Fortunately, there haven't been any big zombie attacks lately. The numbers of the undead outside the wall are low at present, which gives me time to really work with my trainees on things. See, I learned to do what I do--manage our resources and plan projects, basically running the day to day business of the compound--by experience. I had the luxury of starting with a small group of people and gradually building that over time, so I wasn't overwhelmed.
I had to do that while we were without a wall, and in the midst of the most chaotic times we've seen. So maybe it balances out.
The trainees don't have the advantage of being able to start small as I did, though part of how I am teaching them is by giving each one a smaller section of the overall compound schedule and letting them work on it. There's always overlap, of course, so it's also a neat lesson on how to work together and manage efficiently.
I'm also making them work on logistics for different projects, like shoring up the wall. See, the wall itself isn't uniform all the way around, and while many of its parts are well built (especially the newer sections, where we'd learned from our errors) other sections are in need of repair or rebuilding and some support structure added in. Months of constant drubbing by zombies will eventually cause problems, as you may have guessed.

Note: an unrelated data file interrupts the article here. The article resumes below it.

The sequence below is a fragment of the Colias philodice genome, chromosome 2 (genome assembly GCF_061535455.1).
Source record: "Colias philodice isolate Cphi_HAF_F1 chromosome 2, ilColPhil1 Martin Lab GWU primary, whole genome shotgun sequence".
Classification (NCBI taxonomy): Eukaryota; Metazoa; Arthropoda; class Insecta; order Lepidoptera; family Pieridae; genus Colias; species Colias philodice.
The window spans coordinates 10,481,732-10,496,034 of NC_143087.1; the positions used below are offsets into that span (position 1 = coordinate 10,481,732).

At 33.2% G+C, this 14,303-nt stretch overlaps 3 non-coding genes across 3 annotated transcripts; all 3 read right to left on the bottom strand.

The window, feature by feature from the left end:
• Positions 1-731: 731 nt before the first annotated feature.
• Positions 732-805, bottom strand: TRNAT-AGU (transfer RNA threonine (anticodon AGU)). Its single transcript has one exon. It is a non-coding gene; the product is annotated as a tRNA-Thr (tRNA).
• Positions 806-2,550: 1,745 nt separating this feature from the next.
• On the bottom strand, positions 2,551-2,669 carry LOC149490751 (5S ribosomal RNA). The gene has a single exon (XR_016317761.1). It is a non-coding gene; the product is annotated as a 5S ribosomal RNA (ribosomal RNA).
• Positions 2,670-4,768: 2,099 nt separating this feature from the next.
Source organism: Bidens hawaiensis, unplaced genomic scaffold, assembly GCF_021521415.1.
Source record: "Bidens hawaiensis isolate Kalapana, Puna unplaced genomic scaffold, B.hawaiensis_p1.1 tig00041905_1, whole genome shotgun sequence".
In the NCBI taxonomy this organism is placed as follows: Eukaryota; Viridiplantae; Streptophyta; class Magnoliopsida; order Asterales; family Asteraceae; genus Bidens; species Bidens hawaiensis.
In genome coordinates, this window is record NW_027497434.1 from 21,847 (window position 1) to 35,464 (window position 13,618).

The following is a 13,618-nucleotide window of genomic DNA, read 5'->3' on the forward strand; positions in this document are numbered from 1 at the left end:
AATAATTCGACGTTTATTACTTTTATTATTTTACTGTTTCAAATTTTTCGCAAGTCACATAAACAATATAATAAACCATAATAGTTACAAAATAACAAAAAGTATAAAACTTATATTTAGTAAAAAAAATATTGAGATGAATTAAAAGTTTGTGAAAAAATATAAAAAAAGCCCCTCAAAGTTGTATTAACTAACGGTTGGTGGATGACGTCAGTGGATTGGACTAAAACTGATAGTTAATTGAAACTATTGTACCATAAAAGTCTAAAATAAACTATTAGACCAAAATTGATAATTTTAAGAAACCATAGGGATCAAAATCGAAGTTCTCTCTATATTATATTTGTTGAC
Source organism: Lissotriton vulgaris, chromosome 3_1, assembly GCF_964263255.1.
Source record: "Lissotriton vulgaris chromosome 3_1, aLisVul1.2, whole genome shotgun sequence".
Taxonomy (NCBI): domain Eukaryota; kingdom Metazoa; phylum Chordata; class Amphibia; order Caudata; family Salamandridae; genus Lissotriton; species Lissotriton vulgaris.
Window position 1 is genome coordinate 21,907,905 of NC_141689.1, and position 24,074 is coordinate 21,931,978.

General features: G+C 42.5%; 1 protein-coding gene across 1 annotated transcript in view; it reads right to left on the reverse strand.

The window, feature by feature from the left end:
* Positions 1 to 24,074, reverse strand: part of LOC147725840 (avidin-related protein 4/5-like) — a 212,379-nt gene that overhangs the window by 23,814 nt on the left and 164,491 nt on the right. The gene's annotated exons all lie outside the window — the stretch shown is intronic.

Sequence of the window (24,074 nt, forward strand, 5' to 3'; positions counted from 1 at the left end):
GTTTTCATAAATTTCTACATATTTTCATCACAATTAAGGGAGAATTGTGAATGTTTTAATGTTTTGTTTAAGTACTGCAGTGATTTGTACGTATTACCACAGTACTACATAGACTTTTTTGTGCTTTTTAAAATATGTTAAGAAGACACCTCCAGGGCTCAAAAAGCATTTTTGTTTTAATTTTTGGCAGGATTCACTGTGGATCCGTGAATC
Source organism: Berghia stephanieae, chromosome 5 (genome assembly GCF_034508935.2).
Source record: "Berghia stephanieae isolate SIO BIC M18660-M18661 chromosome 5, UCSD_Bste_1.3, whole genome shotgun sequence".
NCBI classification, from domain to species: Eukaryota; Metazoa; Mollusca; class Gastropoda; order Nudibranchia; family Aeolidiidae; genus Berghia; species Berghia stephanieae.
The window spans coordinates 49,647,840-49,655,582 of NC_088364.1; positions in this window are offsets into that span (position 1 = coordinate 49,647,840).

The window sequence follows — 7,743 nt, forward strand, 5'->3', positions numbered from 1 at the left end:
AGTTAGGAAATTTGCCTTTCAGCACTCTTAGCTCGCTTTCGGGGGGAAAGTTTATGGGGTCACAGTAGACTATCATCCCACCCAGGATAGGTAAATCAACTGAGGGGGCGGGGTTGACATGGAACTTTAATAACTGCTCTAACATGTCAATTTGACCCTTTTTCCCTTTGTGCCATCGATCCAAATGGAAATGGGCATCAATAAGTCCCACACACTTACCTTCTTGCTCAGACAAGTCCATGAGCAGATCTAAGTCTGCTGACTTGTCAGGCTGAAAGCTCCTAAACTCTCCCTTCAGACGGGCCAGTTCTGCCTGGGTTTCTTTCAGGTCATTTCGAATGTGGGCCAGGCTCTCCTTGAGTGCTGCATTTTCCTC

It's actually a pretty important thing, so I'm watching them work through it all with a careful eye. There are so many aspects of this job that most people don't think about. I'm a physics nerd, and interested in learning about pretty much anything, so over my lifetime I've gained a pretty wide and generalized base of knowledge about things. I did a lot of the engineering on the wall from day one, and have learned from that. I know exactly what we'll need to build additional supports to strengthen the wall from the inside, and how to put them together.
What I want to see is how each of my trainees deals with gathering that information for themselves. Some of them might already know how (one of them used to be a federal engineer, who built bridges) but some of them don't. It's important that anyone who might be called on to fill in for me or Dave be able to find out anything they need to know quickly. There's no putting off what needs to be done because the problem is too hard.
Training these folks has really shown me how important critical thinking is to our long-term survival. Aaron is doing great things with shaping the younger minds in the compound, making their brains work in new and exciting ways. But it isn't just the kids that need this, because for now the adults are the backbone of our survival. We can't get to the future without living through the present.
I'm pretty sure that most of the people around here have the ability to problem solve in terrible and difficult circumstances, to one degree or another. It's just that I see the huge number of problems that will inevitably arise, and I don't know if our inherent reactions will be enough to face them. So, we train. We teach each other to be faster, think creatively, and make our minds work in brand new ways.
To that end, I've also come up with some mock disasters and thought experiments that should give my trainees some idea of how hard this job can be...
You can cue an evil laugh right there. It's justified.
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